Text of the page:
"It is pain, just like any other, and like pain, it is soon forgotten..."
...The word echoed in his mind.
"But nothing is forgotten, dear Freyja," he whispered into the ever-remembering winds. "Even you, who died so long ago. And I remember much more..."
...They stood on the field of battle. Ragnarok raged -- and will rage -- and Frey faced the Allfather with betrayal, fear, love, and hate all in his face at once. The battle raged all around them, yet there was a brief calm here. Blood dripped down the spear blade like an obscene discharge.
"Why do you do this, Allfather?" demanded Frey, the bloody corpse of dear Freyja in his arms. "She was my light -- my soul!"
Odin's laugh was empty, "Dear boy, she is dead meat! You place a baffling value on her. There is no light or darkness, as you claim. There is only what IS. How can you place a value on what IS?" It was the same intellectual nonsense that the Allfather had said before, but its lack of emotion made it a frightening sound to hear.
"What has happened to you?" asked Frey, fear creeping visibly creeping into his voice. "Your quest for knowledge has made you mad! Was your quest for knowledge so important?"
"My quest has opened my eyes. I see all before me -- the starry wisdom, and it tells me that there is only one reality."
"The Maelstrom," whispered Odin, approaching Frey, who stood and backed up. "All events at once -- no barriers between the branches of the Tree of Life." His eyes became mad with bliss and horror, and he charged towards Frey, spearing the eternally-young man through the chest.
Frey dropped to his knees, his face contorted in agony. "You may kill me, but I will return to haunt you! There is no death in the universe -- only a change, and when the wheel turns once more, so will I!"
"I never believed in that Vanir wine-dreaming!" snarled Odin, who twisted the spear, and yanked it out, spilling Frey's guts a few feet in front of him.
The twin blades never fell from Frey's hands, and the blood mingled with the blades...
..."Odin!!" screamed Frey to the sky. "Damn you!!"
The two ravens watched him from the shoulders of a cow, innocently chewing grass, unimpressed by the insane howling. If they could speak, the would say the man was damned more than Odin could ever be.
* * *
Sharpe and Mulder arrived at the Raven, where LaCroix sat alone, amusement on his face. He noticed the arrival of the two and smiled, "I suppose I should expect to see a wolf dancing with the lamb next."
Sharpe certainly understood the reference. "More like the wooden spike dancing with the heart."
LaCroix shrugged, the arrogant smirk on his face never leaving.
"What seems to have grabbed your attention so much, if I may ask?..."
The vampire nodded towards the other side of the darkened room -- about forty feet away, on the balcony above. Axer lay his head on the small table, holding it in agony, while a young woman was having a low-volume, one-way discussion with him in a language that only Sharpe recognized.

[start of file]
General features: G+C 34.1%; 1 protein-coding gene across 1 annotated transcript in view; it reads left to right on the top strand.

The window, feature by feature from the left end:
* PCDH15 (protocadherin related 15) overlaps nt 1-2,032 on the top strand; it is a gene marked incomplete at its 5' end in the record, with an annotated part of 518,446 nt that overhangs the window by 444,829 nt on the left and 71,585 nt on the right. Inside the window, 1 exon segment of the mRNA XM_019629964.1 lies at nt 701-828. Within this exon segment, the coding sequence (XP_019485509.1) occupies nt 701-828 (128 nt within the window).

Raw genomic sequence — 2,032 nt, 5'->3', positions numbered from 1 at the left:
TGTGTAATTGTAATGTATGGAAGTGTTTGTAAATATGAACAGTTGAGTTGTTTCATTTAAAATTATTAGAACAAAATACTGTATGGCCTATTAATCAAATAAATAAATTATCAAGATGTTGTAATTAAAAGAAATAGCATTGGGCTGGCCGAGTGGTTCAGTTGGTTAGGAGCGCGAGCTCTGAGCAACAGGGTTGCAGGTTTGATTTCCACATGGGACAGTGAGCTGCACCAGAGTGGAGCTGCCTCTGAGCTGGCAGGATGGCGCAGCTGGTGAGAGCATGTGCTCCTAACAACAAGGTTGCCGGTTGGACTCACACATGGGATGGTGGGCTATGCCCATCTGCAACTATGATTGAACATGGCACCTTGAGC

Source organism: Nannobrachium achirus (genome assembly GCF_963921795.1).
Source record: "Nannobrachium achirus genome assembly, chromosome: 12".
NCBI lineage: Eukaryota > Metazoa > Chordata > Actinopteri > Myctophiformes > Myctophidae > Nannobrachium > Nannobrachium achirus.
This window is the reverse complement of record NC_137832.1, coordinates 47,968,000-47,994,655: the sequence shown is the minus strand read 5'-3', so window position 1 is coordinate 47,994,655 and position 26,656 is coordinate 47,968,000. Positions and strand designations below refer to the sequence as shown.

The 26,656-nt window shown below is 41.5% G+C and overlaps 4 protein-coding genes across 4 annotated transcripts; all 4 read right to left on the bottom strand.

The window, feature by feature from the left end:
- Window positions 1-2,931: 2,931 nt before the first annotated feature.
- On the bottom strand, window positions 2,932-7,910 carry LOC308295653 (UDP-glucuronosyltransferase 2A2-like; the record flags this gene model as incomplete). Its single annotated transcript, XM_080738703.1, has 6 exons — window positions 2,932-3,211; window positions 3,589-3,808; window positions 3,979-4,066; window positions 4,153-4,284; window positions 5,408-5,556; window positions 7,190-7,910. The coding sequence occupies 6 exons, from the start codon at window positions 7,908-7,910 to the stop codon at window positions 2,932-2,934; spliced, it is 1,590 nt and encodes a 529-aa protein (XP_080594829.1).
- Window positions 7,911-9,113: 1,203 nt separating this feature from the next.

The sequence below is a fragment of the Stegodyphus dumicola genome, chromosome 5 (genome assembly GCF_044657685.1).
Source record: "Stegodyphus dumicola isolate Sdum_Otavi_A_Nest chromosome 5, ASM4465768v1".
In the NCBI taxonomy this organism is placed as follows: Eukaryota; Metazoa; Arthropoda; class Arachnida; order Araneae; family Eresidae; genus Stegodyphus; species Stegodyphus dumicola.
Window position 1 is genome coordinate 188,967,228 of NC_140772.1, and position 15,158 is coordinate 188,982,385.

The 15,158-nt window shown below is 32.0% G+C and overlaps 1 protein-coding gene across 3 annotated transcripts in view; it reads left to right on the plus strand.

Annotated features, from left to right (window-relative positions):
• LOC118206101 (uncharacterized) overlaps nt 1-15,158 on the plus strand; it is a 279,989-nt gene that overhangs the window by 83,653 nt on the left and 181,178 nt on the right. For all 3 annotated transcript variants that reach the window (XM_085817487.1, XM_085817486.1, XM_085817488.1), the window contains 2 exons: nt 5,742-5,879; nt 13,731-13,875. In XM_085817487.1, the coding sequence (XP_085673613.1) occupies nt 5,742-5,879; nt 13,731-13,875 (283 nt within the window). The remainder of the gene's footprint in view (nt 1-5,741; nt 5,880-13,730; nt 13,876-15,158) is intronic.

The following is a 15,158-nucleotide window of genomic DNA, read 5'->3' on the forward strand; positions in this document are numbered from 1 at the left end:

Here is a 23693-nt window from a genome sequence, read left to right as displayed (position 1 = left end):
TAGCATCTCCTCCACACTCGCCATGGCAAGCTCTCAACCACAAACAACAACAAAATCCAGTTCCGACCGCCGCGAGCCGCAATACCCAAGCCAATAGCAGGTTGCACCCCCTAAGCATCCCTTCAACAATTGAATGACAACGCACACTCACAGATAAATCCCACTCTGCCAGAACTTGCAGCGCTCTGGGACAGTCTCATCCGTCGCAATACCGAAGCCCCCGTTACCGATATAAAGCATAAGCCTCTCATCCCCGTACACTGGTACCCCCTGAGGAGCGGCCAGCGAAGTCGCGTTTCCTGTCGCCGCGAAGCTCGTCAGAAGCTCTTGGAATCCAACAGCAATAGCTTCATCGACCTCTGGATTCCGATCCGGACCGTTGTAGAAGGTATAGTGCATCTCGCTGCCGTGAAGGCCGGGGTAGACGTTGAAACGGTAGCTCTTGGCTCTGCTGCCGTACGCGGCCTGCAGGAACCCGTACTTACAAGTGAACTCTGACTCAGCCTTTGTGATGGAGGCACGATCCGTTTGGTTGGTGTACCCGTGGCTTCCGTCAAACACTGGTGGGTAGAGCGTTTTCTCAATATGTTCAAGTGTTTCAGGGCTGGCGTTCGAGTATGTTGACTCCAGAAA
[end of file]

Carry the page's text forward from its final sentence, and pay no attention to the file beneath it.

A few spoken sentences were enough to make Sharpe wince in sympathy for Axer. "Let me guess," he spoke slowly. "He came home drunk with a lady friend."
LaCroix snickered. "Worse -- he got drunk with a male
Sharpe and Mulder turned towards him with shocked faces, but he shook his head, "Not in THAT sense. Powys and Kate left him at a bar while she went out to attend to her... ahh... needs, and Axer overindulged himself. A full bottle of scotch and fifteen bottles of ale, if I remember correctly."
Sharpe winced again -- he'd had enough run-ins with scotch to know that a mere five-double shots can put a good drinker out -- a full bottle and fifteen pints? Ooh... Axer was in for a hell of a hangover -- the tongue-lashing would probably be a relief compared to the pain he must have been< going through!
In a flash of insight, Mulder asked, "She's a vampire?"
LaCroix nodded. "I'm impressed. If only Nicholas can make observations as well as you seem to."
Mulder had enough tact to say nothing.
Sharpe asked, "Where are the others?"
"Powys is out attending to his own affairs. The others are not here. I gather that you come here for a reason?..."
Sharpe nodded. "The standards have raised, and we need to scout. I have a gift to bring you, and a boon to ask of you."
LaCroix' eyebrows raised. "I'm listening."
Sharpe presented a modified Roman gladius -- scaled up a little bit. The blade was an arm's length, and the grip double-handed, but the style was the same. The metal was not iron, but a dull carbon steel. Only the pommel and guard were bronze. LaCroix looked at Sharpe with puzzled eyes.
"LaCroix," said Sharpe formally, "your skills as a general are legendary among the immortals. We need them in the war to come."
LaCroix looked levelly at Sharpe and said, "And to think Axer accuses all vampires of being melodramatic."